Canada remains a popular choice for foreign students seeking educational opportunities. A strong educational standard and internationally recognized institutions enable Canada to attract a large number of international students each year. In 2021 alone, nearly 450,000 new international students were accepted. To maximize your chances of study permit approval in Canada you should be aware of the qualifications necessary for acceptance, the authority of the immigration officer in charge of the review, and the options available if their application is rejected.
Foreign students are welcomed in Canada annually, but some of their study permit applications are denied. A successful application requires applicants to carefully review the eligibility requirements. And the judgment of IRCC immigration officers when evaluating their applications.
Maximize your chances of study permit approval by understanding its eligibility
A study permit can only be granted to candidates who meet the necessary requirements. In order to demonstrate this, applicants must:
- Have received acceptance to enroll in classes at a Designated Learning Institution (DLI). A DLI is a school that has been granted permission from a provincial or territorial authority to admit students from abroad.
- The applicant must be an active law-abiding citizen with no criminal record, as well as he or she, must not pose a threat to the security of Canada. You may also need a certificate of police clearance.
- A medical checkup may be required, so be sure you are in good physical condition and ready for it.
A study permit application’s acceptance or rejection is also determined by the immigration officer’s judgment.
Immigration officers’ discretion
Success may depend on an applicant’s ability to convince immigration officials that they can fulfill the requirements of their stay as a student.
Other than ineligibility, there are two common reasons petitions are rejected (though there are others). They include applicants failing to persuade immigration officials:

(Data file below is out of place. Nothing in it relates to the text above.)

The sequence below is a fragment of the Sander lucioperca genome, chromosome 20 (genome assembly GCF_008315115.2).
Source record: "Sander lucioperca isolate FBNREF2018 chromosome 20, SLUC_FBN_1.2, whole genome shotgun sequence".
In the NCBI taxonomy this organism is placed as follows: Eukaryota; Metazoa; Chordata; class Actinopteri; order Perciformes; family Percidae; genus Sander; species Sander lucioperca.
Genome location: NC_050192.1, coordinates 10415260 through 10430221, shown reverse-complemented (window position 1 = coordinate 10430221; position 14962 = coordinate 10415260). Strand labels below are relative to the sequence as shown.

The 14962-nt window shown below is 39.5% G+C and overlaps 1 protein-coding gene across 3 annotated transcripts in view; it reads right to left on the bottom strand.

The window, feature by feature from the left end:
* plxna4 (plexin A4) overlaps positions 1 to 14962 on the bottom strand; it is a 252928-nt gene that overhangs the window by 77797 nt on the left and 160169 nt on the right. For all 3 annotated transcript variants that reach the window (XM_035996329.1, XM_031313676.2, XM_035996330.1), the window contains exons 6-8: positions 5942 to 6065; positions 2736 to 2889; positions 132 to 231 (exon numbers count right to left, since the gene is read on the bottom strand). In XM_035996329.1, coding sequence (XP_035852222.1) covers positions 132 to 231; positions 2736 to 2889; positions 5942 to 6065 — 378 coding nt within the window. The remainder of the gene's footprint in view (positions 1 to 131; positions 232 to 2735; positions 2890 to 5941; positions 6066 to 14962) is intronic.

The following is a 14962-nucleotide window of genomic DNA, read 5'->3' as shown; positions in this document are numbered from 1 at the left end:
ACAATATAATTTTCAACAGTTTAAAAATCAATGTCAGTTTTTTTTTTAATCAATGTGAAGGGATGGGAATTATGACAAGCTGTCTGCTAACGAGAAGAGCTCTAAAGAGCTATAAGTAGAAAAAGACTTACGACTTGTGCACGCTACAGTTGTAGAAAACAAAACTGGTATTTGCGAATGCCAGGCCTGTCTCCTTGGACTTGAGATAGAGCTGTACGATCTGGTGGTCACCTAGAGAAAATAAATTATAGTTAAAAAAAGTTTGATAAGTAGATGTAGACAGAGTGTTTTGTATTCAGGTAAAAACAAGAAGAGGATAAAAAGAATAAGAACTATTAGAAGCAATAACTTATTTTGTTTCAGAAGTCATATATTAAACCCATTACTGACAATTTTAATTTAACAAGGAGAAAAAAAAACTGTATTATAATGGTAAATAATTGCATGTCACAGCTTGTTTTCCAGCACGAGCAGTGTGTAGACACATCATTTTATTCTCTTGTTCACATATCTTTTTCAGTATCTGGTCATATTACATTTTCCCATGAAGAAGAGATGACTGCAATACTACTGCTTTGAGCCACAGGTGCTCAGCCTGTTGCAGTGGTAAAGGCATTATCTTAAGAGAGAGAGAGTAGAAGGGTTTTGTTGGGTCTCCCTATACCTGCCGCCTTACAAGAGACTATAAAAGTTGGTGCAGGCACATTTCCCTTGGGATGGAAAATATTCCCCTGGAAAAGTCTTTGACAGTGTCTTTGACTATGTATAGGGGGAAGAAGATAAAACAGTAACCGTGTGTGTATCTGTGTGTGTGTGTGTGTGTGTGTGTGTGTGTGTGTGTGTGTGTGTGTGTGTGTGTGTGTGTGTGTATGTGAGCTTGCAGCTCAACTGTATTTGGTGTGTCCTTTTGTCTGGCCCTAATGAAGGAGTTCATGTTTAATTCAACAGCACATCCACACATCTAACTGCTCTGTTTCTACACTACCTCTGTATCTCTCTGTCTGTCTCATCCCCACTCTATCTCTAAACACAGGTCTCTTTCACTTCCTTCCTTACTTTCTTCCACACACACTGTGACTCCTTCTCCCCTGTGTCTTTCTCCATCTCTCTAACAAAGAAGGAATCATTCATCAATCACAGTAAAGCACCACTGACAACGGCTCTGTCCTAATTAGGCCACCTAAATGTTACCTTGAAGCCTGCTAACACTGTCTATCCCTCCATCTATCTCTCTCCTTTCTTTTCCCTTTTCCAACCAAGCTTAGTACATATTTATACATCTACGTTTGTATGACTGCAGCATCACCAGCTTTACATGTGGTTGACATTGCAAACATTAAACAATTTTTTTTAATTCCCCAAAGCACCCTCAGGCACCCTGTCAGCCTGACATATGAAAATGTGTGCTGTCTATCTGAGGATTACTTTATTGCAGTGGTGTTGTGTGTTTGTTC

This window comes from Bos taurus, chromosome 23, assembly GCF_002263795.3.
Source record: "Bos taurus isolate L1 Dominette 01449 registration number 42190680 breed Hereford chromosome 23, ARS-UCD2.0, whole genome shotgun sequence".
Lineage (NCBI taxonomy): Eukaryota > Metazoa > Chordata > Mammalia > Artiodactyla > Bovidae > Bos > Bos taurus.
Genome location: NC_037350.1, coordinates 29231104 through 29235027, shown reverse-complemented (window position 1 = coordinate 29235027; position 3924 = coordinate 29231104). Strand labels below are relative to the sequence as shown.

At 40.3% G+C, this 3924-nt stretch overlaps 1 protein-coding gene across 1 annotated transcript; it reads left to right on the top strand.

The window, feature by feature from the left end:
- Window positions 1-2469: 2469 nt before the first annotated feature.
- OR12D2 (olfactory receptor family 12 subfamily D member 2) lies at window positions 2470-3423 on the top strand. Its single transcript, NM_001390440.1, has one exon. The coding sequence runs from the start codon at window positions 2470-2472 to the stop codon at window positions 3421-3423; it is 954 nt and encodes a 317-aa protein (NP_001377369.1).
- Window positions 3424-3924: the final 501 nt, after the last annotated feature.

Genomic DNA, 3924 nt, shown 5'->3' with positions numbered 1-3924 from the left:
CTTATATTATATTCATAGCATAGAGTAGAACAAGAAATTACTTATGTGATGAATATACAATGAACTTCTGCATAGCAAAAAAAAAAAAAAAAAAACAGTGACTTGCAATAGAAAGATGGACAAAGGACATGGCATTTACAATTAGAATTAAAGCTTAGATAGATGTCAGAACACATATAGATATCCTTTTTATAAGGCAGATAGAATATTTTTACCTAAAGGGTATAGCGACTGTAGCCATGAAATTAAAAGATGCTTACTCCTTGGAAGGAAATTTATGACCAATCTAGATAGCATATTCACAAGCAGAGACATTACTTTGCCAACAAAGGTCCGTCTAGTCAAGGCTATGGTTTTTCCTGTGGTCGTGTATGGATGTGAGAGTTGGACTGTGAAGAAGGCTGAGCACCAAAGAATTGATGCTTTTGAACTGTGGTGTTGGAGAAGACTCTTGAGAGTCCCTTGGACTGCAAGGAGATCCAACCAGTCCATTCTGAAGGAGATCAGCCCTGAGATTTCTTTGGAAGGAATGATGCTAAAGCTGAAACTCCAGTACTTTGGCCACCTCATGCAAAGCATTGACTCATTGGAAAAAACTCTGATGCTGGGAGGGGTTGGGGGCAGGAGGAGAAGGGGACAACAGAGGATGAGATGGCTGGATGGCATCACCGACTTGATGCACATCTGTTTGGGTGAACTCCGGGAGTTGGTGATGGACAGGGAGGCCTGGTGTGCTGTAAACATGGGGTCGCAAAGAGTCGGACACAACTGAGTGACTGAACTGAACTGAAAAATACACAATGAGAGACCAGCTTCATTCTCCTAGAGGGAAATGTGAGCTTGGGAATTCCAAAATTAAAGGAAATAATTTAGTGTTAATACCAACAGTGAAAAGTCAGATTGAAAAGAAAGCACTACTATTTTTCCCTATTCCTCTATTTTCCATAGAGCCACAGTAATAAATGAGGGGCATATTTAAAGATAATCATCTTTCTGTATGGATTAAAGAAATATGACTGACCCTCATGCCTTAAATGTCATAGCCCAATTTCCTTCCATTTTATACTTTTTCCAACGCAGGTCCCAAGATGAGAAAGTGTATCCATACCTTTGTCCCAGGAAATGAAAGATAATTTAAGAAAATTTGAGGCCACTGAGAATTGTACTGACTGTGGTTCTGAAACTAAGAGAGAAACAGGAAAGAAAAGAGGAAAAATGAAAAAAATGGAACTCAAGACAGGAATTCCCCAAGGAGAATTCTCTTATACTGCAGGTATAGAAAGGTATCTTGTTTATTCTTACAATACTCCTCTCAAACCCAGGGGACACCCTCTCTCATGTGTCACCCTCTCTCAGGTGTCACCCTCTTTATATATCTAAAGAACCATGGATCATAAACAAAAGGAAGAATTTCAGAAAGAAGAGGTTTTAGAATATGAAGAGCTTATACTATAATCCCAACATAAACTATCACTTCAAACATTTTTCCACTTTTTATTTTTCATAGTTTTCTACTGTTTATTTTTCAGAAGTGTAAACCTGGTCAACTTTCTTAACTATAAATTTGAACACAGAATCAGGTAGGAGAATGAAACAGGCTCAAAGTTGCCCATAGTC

- IRCC denied 77% of study visa applications between 2019 and 2021 because it was not convinced that the applicant’s trip was educational in nature.
- According to IRCC, 26% of study permit applications were denied during the same period. Because they were unconvinced the applicant would leave Canada at the end of their stay.
It is important that applicants consider how clear their applications are in demonstrating this. Candidate’s chances of being accepted will most likely increase if they:
- Students should show that they have made a clear and logical progression from their previous education to the Canadian education they are pursuing.
- Ensure they can provide authorized documentation as proof of finances;
- To ensure they are eligible for immigration, they must be bilingual in English and French.
- Describe any gaps in their education in their application.
- Indicate that they will be leaving Canada at the end of their studies.
- When they apply for permanent residence (PR) at the same time, they must complete a dual intent application. As a visitor, worker, or student, a foreign national with dual intent may also apply for permanent residency (PR).
- For the officer reviewing their study permit application, they should include any other documentation they can.
In addition, applicants may wish to investigate the streams of study permits that are available. Obtaining a Canadian study permit via the Student Direct Stream is preferred by citizens of particular nations. Due to the strict qualifying requirements for this stream, acceptance rates are often higher. Those who are accepted will benefit from accelerated processing timeframes.
Available options if your application is denied
It can be frustrating to receive a refusal for a study permit. However, applicants can still take action to study in Canada, and even improve their chances of being accepted when they reapply.
After reviewing the refusal letter, applicants can adjust their applications based on the reasons for their refusal. If no interim period is specified, applicants can reapply whenever they are ready, as IRCC does not have an interim period between applications.
In conclusion, if an applicant believes that the refusal letter stated reasons for the refusal were incorrect (and that they do meet the eligibility criteria). They can apply to the Federal Court of Canada for a review of their decision.